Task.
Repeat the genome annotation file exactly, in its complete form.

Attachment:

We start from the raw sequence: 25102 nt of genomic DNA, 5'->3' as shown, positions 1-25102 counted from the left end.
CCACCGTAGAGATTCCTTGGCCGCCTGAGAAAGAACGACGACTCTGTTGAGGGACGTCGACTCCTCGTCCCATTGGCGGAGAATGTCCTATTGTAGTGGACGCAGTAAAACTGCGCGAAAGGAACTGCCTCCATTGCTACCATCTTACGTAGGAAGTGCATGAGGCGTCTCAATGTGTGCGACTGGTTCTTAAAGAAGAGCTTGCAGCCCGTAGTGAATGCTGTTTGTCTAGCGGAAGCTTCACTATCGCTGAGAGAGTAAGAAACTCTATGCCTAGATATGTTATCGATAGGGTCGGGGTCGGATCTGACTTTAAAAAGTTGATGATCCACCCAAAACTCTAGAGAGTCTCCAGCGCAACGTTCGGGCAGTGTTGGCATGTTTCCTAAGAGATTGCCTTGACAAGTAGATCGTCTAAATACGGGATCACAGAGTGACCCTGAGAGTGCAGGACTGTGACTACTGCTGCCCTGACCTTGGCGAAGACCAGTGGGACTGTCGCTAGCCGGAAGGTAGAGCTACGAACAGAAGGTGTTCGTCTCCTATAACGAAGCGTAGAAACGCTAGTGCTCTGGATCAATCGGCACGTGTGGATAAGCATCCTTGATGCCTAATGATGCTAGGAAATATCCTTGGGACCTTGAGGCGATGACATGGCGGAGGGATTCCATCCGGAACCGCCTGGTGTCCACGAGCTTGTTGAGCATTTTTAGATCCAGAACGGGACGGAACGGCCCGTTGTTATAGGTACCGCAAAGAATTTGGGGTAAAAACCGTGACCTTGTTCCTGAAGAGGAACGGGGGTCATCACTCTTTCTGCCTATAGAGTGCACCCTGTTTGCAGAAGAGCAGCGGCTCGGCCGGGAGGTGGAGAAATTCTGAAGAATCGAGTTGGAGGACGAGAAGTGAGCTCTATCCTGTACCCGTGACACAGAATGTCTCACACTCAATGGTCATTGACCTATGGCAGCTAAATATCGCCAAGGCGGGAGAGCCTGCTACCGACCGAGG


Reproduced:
We start from the raw sequence: 25102 nt of genomic DNA, 5'->3' as shown, positions 1-25102 counted from the left end.
CCACCGTAGAGATTCCTTGGCCGCCTGAGAAAGAACGACGACTCTGTTGAGGGACGTCGACTCCTCGTCCCATTGGCGGAGAATGTCCTATTGTAGTGGACGCAGTAAAACTGCGCGAAAGGAACTGCCTCCATTGCTACCATCTTACGTAGGAAGTGCATGAGGCGTCTCAATGTGTGCGACTGGTTCTTAAAGAAGAGCTTGCAGCCCGTAGTGAATGCTGTTTGTCTAGCGGAAGCTTCACTATCGCTGAGAGAGTAAGAAACTCTATGCCTAGATATGTTATCGATAGGGTCGGGGTCGGATCTGACTTTAAAAAGTTGATGATCCACCCAAAACTCTAGAGAGTCTCCAGCGCAACGTTCGGGCAGTGTTGGCATGTTTCCTAAGAGATTGCCTTGACAAGTAGATCGTCTAAATACGGGATCACAGAGTGACCCTGAGAGTGCAGGACTGTGACTACTGCTGCCCTGACCTTGGCGAAGACCAGTGGGACTGTCGCTAGCCGGAAGGTAGAGCTACGAACAGAAGGTGTTCGTCTCCTATAACGAAGCGTAGAAACGCTAGTGCTCTGGATCAATCGGCACGTGTGGATAAGCATCCTTGATGCCTAATGATGCTAGGAAATATCCTTGGGACCTTGAGGCGATGACATGGCGGAGGGATTCCATCCGGAACCGCCTGGTGTCCACGAGCTTGTTGAGCATTTTTAGATCCAGAACGGGACGGAACGGCCCGTTGTTATAGGTACCGCAAAGAATTTGGGGTAAAAACCGTGACCTTGTTCCTGAAGAGGAACGGGGGTCATCACTCTTTCTGCCTATAGAGTGCACCCTGTTTGCAGAAGAGCAGCGGCTCGGCCGGGAGGTGGAGAAATTCTGAAGAATCGAGTTGGAGGACGAGAAGTGAGCTCTATCCTGTACCCGTGACACAGAATGTCTCACACTCAATGGTCATTGACCTATGGCAGCTAAATATCGCCAAGGCGGGAGAGCCTGCTACCGACCGAGG